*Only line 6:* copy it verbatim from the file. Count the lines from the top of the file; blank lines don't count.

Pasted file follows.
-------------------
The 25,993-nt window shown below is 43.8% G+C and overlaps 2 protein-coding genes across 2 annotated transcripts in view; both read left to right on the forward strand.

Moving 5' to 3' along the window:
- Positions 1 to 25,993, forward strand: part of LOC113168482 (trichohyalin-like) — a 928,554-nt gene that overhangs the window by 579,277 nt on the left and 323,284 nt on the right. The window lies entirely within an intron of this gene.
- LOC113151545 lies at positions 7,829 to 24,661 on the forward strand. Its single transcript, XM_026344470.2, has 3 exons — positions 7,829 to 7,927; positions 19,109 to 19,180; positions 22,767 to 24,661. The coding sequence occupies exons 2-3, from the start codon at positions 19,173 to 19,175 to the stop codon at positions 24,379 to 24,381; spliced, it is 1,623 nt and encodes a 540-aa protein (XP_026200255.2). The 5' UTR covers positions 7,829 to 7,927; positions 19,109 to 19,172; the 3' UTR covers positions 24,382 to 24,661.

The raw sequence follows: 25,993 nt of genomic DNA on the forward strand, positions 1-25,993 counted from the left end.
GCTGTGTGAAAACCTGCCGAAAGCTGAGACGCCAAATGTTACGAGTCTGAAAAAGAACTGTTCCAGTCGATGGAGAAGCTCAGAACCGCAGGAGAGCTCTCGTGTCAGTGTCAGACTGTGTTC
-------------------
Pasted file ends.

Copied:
GCTGTGTGAAAACCTGCCGAAAGCTGAGACGCCAAATGTTACGAGTCTGAAAAAGAACTGTTCCAGTCGATGGAGAAGCTCAGAACCGCAGGAGAGCTCTCGTGTCAGTGTCAGACTGTGTTC